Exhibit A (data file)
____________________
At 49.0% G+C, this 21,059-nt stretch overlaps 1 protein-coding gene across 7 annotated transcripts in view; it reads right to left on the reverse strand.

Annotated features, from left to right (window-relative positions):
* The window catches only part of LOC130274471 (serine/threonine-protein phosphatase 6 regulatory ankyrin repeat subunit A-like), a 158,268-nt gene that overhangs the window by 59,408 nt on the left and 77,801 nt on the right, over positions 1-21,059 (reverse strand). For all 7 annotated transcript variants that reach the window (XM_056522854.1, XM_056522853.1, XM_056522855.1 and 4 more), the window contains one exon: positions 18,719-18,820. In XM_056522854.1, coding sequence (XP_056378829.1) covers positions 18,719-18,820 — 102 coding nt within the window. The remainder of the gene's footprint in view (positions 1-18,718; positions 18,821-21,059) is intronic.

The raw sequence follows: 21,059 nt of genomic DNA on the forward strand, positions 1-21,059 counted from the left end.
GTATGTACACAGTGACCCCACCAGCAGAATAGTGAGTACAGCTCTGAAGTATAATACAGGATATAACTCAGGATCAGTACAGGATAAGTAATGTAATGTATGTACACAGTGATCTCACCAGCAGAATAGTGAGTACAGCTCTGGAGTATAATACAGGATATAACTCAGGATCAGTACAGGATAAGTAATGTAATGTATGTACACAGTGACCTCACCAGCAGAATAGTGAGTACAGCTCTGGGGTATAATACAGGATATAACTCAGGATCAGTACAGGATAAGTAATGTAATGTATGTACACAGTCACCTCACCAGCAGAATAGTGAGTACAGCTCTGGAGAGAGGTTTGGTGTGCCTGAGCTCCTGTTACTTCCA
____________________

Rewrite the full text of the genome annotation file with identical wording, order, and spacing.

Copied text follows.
At 49.0% G+C, this 21,059-nt stretch overlaps 1 protein-coding gene across 7 annotated transcripts in view; it reads right to left on the reverse strand.

Annotated features, from left to right (window-relative positions):
* The window catches only part of LOC130274471 (serine/threonine-protein phosphatase 6 regulatory ankyrin repeat subunit A-like), a 158,268-nt gene that overhangs the window by 59,408 nt on the left and 77,801 nt on the right, over positions 1-21,059 (reverse strand). For all 7 annotated transcript variants that reach the window (XM_056522854.1, XM_056522853.1, XM_056522855.1 and 4 more), the window contains one exon: positions 18,719-18,820. In XM_056522854.1, coding sequence (XP_056378829.1) covers positions 18,719-18,820 — 102 coding nt within the window. The remainder of the gene's footprint in view (positions 1-18,718; positions 18,821-21,059) is intronic.

The raw sequence follows: 21,059 nt of genomic DNA on the forward strand, positions 1-21,059 counted from the left end.
GTATGTACACAGTGACCCCACCAGCAGAATAGTGAGTACAGCTCTGAAGTATAATACAGGATATAACTCAGGATCAGTACAGGATAAGTAATGTAATGTATGTACACAGTGATCTCACCAGCAGAATAGTGAGTACAGCTCTGGAGTATAATACAGGATATAACTCAGGATCAGTACAGGATAAGTAATGTAATGTATGTACACAGTGACCTCACCAGCAGAATAGTGAGTACAGCTCTGGGGTATAATACAGGATATAACTCAGGATCAGTACAGGATAAGTAATGTAATGTATGTACACAGTCACCTCACCAGCAGAATAGTGAGTACAGCTCTGGAGAGAGGTTTGGTGTGCCTGAGCTCCTGTTACTTCCA